053_Global13_Arena_V5

Global 13

Arena Eurozone Decoded Decoded: The future of the euro As a tentative calm returns to European markets, buoyed by last summer’s commitment by the European Central Bank’s president to preserve the euro at all costs, leading economic adviser at UBS Investment Bank,George Magnus, surveys the fragile financial landscape and asks, what lies ahead for the euro system? D European Central Bank (ECB), promised that he would do pervisory Mechanism in the ECB with effect from 2013. -There is no question that the centralisation of supervision is anunion, beginning with the establishment of a, so-called, Single Su-uring another acute phase of market turbulence in the eurozone in late June 2012, Mario Draghi, president of the whatever it took to save the euro. Since then, and especially after idea whose time has come, if Europe is to push the banking union the ECB’s announcement of a new sovereign bond purchase initia- agenda forward, and deepen the monetary union. And yet it still tive – called Outright Monetary Transactions – in early September, raises protectionist hackles in many eurozone countries. Inside the the sense of crisis in European financial markets has evaporated. eurozone, Germany remains anxious about the ECB’s monetary in- By early December, yields on long-term Italian government dependence and the scope of its supervisory role; outside the zone, bonds had fallen to the lowest level in two years. Spanish yields had so are Sweden, Finland and Poland. fallen back to levels in March, and even in Greece, where yields If properly structured, a banking union would sever the current had reached almost 40 percent in March, they had dropped to about damaging linkages between weak sovereign and weak bank bal- 15 percent. Comforting as these market developments have been, ance sheets. But this goes much further than supervision in at least the euro crisis is a long way from being resolved – a task that lies two important respects. First, there has to be a pan-European de- in the hands of European leaders, not the ECB. posit insurance scheme to put all banks and their depositors on a The ECB, however, has managed to buy some time. It has as- similar footing. Second, there has to be a strong, central resolution sured financial markets that it will lean heavily against the self- authority, which could shut down weak banks, force mergers and fulfilling market risk of a country leaving the eurozone, reflected in changes in ownership, and dispose of assets. Both of these meas- high rates, for example, in Spain and Italy. The so-called ‘tail-risk’ ures would entail transfers of resources from the rich north to the of a break up in the euro, therefore, has disappeared. poorer south. Becalmed markets, though, do not mean the crisis is over. Greece’s latest €44 billion lifeline with easier debt service condi- All countries share one large, common tions, will count for little if domestic political and social devel- problem, namely the extinction of opments culminate in an impasse with creditors, and debt repu- diation. And despite the ECB bond plan, Spain has not yet asked economic growth. European GDP is for help. It almost certainly will within the coming months, as its solvency credentials are deteriorating. Italy, whose credibility had expected to contract again in 2013 been restored by technocrat Prime Minister Mario Monti, might face new risks if the national elections, now brought forward to With German elections due by the final quarter of 2013, no new February after Monti’s decision to stand down in December, result major initiatives to resolve the euro crisis seem likely beforehand. in weaker government and governance. Portugal is likely to get The ECB’s bond purchase plan, once activated by Spain, might a second financial programme as its debt sustainability begins to keep financial markets stable for a while. But the euro system will resemble that of Greece. And France, whose own debt and deficit remain hostage to two important and unpredictable phenomena: dynamics are being subjected to closer scrutiny, may be ‘one to the random decisions of governments, sometimes in the face of watch’ in 2013. domestic unrest, and the absence of a universally acceptable tem- All countries share one large, common problem, namely the ex- plate to restore economic growth, apportion responsibilities to both tinction of economic growth. Eurozone GDP is expected to con- debtors and creditors, and transfer banking and fiscal sovereignty tract for a second consecutive year in 2013. Two major problems and resources to robust central institutions. underlie this malaise. First, the widespread implementation of How will this all end? No one has ever successfully grafted a ‘austerity’ policies is having effects on the economy that are sig- political union on to a monetary union, but no one should overlook nificantly larger than expected. Second, while debtor nations have the strong political commitment across the eurozone to preserve no choice but to cut and implement painful structural reforms, the single currency, or the popular will to make it work. A rea- creditor nations are not playing their full part. They are resistant to sonable guess is that ‘muddling through’ will continue throughout the call for larger financial transfers from richer, northern Europe 2013, that stronger integration initiatives will emerge to shape the to the south, and they are unwilling to consider longer adjustment euro in 2014–15, and that Germany and other northern European programmes for debtors. creditor countries will have to transfer more sovereignty, even if Without a solution to the growth crunch, other policy initiatives this entails the complex issue of changes to the European Treaties. to improve debt sustainability and the health of the banking system But this is a political judgement, not a prediction. Politics are just seem almost doomed to flounder. New rules to coordinate and su- as likely to cause best-laid plans to go awry. pervise fiscal policies are widely trumpeted but of little relevance to this crisis. The most important fiscal initiative – the mutualisa- George Magnus is an economist and an adviser to UBS and other tion of debt issuance throughout the eurozone – isn’t even on the investment banks agenda. More important are the proposals to create a banking globalfirst quarter 2013 www.global-briefing.org l53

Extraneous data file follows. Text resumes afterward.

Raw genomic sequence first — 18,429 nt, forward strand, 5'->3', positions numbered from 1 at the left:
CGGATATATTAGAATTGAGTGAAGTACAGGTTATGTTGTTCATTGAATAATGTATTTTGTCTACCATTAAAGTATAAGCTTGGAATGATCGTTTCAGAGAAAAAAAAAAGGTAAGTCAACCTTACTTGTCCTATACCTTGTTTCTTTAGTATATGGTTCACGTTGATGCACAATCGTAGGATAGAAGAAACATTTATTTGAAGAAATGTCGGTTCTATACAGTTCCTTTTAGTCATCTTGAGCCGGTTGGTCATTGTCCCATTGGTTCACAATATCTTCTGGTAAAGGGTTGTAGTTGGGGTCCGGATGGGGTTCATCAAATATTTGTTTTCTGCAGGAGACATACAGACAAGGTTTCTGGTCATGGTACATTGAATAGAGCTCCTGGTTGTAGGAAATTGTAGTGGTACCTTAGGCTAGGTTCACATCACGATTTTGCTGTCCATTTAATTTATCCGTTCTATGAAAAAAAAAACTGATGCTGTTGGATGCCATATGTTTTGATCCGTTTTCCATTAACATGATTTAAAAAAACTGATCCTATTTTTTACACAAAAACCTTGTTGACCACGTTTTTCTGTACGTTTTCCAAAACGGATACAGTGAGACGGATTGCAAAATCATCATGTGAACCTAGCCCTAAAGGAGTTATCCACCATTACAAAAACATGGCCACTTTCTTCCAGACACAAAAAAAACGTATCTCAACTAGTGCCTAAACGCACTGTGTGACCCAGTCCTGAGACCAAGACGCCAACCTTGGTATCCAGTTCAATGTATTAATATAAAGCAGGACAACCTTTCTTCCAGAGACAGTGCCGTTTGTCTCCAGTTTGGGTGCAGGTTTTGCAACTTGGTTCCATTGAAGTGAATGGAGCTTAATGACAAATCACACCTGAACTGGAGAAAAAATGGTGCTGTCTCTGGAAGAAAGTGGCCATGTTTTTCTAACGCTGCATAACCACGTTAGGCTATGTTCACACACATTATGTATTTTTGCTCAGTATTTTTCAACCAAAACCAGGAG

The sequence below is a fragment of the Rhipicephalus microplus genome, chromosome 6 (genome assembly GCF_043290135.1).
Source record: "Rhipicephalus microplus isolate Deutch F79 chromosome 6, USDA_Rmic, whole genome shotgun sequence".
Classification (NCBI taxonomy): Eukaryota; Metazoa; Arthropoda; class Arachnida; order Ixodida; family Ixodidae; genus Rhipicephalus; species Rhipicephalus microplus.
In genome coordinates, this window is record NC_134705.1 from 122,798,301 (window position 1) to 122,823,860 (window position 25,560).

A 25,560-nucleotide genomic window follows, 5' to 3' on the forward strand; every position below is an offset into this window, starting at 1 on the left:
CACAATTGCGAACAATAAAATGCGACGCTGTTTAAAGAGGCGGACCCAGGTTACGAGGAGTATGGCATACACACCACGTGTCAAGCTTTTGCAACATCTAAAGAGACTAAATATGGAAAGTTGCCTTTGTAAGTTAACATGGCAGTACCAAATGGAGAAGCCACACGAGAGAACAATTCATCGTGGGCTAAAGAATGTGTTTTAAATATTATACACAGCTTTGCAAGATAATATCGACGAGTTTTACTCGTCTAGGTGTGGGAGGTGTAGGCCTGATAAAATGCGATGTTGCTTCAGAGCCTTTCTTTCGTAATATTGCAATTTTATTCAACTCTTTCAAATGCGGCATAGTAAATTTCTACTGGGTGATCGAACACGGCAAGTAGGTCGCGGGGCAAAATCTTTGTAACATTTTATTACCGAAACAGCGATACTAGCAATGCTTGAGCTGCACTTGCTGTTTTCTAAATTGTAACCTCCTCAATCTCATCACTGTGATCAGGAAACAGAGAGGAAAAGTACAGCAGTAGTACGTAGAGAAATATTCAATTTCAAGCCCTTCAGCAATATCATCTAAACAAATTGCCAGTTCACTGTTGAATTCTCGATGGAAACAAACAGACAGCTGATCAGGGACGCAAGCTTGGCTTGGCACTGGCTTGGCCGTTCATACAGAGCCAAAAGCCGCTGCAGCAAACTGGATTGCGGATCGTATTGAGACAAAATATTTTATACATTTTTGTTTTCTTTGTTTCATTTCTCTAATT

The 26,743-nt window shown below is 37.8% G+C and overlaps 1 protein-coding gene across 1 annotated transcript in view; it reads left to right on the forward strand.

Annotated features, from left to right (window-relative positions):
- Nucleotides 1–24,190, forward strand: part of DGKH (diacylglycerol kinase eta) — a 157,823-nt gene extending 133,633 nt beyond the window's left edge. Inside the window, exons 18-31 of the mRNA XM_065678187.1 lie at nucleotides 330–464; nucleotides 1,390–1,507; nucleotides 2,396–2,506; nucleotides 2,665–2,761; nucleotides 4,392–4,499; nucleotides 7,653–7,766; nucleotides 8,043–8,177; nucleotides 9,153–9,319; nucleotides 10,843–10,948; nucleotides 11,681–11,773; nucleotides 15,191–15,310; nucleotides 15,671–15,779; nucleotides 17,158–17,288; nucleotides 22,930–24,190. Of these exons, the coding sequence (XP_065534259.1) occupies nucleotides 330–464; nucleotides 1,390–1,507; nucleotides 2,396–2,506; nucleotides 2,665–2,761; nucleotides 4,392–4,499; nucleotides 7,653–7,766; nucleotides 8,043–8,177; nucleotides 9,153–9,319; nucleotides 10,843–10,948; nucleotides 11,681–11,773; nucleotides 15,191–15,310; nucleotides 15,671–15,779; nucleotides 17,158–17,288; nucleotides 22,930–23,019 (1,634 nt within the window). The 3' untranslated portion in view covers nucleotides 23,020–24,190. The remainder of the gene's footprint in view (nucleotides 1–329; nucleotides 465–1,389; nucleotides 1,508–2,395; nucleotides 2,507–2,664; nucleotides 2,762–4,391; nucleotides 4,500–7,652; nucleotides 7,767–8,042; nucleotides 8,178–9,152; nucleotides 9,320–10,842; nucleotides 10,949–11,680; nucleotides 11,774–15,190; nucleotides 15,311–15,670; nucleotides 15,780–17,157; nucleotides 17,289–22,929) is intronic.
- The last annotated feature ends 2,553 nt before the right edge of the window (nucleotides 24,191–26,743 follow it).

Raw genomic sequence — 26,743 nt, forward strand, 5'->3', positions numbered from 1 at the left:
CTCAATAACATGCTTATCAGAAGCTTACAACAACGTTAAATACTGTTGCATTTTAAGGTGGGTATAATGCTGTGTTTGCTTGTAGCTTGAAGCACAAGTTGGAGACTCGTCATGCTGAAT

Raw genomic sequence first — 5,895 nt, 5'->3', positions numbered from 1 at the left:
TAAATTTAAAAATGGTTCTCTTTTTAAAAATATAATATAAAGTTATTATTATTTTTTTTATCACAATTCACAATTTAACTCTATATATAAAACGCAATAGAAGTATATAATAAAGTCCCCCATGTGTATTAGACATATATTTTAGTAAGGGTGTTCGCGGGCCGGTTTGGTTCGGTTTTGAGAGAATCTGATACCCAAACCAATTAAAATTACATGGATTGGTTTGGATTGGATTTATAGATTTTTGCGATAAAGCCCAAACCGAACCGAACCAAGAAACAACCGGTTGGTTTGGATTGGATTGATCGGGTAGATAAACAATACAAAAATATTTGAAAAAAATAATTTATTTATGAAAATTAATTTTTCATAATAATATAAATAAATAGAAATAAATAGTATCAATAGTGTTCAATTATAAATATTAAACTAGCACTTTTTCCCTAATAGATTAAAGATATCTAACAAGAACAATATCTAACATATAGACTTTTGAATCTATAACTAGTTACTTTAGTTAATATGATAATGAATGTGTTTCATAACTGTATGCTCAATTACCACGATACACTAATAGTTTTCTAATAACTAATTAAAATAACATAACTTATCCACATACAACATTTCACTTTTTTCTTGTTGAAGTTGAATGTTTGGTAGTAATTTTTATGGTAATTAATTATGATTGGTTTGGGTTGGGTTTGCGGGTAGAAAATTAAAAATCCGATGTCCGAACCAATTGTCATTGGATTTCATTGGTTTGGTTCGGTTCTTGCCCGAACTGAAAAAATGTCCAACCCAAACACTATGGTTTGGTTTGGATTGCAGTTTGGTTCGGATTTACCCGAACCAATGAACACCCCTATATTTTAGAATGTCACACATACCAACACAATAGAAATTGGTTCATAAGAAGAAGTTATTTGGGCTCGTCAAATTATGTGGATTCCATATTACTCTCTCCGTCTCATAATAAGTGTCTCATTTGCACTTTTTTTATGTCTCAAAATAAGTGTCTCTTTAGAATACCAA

Global 13